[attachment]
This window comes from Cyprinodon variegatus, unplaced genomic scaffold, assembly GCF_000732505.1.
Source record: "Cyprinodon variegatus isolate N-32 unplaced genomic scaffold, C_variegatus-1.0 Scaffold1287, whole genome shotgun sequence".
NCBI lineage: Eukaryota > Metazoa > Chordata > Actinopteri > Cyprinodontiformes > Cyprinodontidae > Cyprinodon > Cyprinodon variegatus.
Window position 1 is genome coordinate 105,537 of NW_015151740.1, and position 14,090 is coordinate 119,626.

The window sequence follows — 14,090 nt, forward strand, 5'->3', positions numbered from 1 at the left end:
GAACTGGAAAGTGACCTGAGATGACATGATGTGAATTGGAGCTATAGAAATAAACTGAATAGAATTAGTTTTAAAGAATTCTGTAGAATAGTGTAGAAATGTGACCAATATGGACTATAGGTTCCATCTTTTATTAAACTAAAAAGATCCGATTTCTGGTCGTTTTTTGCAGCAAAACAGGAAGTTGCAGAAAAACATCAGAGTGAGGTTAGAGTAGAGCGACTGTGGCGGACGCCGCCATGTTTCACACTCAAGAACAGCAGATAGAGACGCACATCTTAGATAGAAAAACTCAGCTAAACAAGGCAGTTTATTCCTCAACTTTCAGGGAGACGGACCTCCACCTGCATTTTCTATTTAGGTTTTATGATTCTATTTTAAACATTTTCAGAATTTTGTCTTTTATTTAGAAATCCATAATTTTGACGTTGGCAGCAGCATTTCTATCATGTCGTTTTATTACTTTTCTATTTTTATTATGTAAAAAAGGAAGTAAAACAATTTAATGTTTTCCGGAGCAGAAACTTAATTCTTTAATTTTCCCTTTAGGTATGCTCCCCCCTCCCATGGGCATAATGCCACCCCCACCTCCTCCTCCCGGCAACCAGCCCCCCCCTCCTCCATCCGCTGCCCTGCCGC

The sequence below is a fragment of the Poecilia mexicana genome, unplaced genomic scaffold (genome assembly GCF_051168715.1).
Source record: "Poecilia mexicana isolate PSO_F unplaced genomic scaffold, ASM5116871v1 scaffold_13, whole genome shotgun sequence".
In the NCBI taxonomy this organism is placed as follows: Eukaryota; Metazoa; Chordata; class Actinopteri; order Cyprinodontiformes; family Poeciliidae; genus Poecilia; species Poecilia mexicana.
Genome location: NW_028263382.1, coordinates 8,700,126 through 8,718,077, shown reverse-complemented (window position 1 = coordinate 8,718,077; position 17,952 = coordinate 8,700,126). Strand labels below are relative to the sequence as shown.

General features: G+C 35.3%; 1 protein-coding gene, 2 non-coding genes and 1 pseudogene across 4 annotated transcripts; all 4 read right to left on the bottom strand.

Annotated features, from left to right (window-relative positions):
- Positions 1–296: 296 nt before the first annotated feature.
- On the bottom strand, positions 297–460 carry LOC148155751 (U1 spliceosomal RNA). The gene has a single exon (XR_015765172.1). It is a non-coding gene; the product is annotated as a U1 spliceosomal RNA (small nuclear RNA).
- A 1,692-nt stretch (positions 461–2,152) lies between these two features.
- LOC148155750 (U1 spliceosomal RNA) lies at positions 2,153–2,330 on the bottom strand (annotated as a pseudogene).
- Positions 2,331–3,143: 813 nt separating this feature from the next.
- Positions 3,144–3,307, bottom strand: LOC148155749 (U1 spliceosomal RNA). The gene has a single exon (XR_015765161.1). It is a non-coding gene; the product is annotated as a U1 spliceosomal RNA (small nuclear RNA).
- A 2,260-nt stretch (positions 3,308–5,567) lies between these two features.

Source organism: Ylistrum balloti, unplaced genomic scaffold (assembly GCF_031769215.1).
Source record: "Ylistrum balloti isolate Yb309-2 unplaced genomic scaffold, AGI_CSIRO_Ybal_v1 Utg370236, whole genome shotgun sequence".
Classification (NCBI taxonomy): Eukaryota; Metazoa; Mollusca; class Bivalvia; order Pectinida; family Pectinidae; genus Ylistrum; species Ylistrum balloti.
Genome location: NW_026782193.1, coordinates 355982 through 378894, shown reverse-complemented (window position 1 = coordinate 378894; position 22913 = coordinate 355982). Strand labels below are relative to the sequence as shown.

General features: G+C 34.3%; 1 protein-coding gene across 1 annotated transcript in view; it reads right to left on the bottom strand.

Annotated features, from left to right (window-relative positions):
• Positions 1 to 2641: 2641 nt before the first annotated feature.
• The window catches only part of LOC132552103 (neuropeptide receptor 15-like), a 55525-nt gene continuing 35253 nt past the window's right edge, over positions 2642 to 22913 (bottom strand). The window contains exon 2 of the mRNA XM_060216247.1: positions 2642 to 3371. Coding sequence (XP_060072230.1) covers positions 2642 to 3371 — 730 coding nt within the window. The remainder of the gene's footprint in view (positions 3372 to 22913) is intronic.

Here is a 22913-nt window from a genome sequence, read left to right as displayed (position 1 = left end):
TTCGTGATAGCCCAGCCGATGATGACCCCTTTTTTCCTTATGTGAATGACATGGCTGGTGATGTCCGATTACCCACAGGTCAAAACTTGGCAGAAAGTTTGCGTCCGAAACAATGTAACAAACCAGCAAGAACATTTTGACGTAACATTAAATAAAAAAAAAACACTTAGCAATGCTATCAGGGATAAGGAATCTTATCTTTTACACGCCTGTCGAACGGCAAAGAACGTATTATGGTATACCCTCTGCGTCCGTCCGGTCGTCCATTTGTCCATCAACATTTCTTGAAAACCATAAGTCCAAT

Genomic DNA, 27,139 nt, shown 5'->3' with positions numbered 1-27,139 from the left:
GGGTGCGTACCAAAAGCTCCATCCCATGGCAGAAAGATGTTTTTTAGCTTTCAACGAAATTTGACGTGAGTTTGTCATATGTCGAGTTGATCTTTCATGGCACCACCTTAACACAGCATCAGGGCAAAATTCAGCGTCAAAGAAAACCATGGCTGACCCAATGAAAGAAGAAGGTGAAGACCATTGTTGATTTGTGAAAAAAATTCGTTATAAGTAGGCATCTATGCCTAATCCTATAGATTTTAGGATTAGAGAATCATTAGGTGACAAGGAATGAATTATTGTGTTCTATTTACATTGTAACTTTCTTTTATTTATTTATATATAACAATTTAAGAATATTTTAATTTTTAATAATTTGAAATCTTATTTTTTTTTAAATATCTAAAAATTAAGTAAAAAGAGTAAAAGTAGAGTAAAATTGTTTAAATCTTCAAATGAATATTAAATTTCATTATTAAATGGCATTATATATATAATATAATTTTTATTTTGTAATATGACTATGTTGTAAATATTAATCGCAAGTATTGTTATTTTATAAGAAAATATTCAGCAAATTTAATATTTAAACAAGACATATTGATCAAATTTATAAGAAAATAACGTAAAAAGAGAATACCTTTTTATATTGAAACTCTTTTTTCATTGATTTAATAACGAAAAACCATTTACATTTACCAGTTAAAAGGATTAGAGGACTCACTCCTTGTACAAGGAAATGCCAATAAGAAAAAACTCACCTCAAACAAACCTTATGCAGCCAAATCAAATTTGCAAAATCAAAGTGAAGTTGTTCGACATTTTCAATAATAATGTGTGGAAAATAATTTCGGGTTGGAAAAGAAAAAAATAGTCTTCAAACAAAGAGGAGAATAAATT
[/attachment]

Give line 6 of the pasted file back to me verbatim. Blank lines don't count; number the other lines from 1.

GAACTGGAAAGTGACCTGAGATGACATGATGTGAATTGGAGCTATAGAAATAAACTGAATAGAATTAGTTTTAAAGAATTCTGTAGAATAGTGTAGAAATGTGACCAATATGGACTATAGGTTCCATCTTTTATTAAACTAAAAAGATCCGATTTCTGGTCGTTTTTTGCAGCAAAACAGGAAGTTGCAGAAAAACATCAGAGTGAGGTTAGAGTAGAGCGACTGTGGCGGACGCCGCCATGTTTCACACTCAAGAACAGCAGATAGAGACGCACATCTTAGATAGAAAAACTCAGCTAAACAAGGCAGTTTATTCCTCAACTTTCAGGGAGACGGACCTCCACCTGCATTTTCTATTTAGGTTTTATGATTCTATTTTAAACATTTTCAGAATTTTGTCTTTTATTTAGAAATCCATAATTTTGACGTTGGCAGCAGCATTTCTATCATGTCGTTTTATTACTTTTCTATTTTTATTATGTAAAAAAGGAAGTAAAACAATTTAATGTTTTCCGGAGCAGAAACTTAATTCTTTAATTTTCCCTTTAGGTATGCTCCCCCCTCCCATGGGCATAATGCCACCCCCACCTCCTCCTCCCGGCAACCAGCCCCCCCCTCCTCCATCCGCTGCCCTGCCGC